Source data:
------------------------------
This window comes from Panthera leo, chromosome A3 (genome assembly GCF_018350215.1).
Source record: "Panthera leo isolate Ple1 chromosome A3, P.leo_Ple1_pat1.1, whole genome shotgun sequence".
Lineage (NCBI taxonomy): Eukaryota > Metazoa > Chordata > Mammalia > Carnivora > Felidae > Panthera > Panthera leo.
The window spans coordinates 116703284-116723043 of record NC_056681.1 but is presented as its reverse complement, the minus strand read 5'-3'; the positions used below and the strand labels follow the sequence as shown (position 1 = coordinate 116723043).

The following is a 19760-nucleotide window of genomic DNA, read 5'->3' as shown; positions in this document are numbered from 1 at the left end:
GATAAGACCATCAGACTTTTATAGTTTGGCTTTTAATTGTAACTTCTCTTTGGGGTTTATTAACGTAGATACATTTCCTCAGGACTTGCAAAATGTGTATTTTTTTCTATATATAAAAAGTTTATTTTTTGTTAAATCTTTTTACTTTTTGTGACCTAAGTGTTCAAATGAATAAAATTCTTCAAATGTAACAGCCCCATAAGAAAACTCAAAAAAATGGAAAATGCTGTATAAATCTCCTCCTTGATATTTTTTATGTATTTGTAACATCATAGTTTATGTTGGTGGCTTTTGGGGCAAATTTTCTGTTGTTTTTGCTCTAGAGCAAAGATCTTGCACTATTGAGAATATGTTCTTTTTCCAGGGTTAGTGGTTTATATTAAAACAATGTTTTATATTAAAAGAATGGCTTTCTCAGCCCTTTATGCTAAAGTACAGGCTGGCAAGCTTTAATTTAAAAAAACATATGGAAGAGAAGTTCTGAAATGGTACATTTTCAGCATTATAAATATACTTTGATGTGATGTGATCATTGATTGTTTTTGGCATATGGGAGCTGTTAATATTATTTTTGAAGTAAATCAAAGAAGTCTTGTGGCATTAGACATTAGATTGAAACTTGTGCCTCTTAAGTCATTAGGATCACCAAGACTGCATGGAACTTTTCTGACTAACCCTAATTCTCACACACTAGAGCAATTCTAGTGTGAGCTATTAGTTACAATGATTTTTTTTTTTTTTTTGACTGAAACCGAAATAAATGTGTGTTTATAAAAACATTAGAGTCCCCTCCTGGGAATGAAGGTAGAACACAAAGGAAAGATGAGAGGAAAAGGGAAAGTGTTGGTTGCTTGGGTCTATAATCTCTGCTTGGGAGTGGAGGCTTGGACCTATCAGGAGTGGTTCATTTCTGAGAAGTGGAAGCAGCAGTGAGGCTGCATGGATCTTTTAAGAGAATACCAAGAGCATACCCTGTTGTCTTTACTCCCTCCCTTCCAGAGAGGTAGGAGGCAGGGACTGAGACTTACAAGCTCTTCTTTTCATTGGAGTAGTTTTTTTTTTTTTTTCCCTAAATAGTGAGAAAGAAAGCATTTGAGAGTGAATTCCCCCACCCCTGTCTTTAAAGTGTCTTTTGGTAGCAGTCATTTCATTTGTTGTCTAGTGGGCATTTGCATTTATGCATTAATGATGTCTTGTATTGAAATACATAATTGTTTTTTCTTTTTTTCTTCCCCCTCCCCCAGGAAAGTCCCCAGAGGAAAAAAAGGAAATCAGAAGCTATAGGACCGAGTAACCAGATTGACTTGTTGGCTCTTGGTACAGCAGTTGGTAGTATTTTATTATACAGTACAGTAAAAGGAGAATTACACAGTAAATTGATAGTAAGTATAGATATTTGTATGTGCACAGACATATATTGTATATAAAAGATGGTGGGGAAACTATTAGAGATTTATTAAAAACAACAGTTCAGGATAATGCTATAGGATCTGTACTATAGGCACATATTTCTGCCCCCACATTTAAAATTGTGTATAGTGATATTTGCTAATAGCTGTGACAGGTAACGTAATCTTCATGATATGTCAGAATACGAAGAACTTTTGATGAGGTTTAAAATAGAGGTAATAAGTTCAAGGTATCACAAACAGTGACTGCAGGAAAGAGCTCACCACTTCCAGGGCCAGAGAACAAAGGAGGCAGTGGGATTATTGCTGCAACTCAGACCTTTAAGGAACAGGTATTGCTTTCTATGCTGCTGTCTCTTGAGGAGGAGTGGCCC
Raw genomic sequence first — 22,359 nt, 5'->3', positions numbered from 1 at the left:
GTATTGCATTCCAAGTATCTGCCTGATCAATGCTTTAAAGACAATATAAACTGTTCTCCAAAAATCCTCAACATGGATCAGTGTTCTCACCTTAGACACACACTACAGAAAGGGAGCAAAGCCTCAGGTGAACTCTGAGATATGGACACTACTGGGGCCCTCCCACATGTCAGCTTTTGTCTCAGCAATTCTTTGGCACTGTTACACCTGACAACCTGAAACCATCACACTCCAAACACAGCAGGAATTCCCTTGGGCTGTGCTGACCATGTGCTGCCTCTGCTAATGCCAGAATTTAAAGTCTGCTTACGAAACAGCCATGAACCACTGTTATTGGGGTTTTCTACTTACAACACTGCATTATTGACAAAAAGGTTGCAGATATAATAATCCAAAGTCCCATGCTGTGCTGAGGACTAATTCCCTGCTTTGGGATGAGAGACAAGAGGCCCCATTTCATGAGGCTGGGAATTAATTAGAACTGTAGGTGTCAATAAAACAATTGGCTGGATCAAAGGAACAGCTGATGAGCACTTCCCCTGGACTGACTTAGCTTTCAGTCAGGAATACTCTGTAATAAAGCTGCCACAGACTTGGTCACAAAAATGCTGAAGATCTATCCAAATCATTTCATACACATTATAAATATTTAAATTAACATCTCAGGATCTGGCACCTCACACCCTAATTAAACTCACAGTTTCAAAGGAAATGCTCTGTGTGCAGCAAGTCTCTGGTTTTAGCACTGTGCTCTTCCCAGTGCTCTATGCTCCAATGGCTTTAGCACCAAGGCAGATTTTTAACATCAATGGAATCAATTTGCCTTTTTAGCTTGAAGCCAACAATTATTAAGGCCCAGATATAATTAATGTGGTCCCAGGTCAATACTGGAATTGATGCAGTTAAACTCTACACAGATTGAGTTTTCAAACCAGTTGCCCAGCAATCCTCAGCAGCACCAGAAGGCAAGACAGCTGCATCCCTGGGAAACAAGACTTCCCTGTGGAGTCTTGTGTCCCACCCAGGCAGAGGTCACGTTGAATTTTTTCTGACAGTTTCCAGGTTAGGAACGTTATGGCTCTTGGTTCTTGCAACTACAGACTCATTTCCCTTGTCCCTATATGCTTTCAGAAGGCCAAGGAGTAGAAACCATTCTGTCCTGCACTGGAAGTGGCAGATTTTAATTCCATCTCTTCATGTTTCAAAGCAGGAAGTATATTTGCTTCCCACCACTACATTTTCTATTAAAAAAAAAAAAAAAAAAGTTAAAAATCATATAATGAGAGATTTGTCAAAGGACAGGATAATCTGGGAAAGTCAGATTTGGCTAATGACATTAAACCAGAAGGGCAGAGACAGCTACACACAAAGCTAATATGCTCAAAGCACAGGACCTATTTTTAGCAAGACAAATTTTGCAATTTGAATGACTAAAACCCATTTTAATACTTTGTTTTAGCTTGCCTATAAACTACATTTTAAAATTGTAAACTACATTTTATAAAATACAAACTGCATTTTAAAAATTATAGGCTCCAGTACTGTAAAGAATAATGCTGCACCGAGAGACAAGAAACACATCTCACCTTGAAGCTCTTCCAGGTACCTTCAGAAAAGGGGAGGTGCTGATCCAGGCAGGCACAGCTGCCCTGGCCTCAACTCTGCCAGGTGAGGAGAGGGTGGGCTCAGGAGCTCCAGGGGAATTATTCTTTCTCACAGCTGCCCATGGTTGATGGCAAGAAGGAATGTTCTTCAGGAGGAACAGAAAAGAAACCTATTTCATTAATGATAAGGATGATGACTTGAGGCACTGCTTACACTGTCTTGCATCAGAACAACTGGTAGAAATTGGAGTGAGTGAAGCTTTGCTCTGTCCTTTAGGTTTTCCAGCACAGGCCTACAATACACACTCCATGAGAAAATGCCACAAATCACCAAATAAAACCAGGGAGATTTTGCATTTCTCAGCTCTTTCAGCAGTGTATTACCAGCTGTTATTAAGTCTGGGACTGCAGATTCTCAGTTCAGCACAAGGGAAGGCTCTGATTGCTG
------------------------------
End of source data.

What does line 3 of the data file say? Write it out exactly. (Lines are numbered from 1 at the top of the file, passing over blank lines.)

Lineage (NCBI taxonomy): Eukaryota > Metazoa > Chordata > Mammalia > Carnivora > Felidae > Panthera > Panthera leo.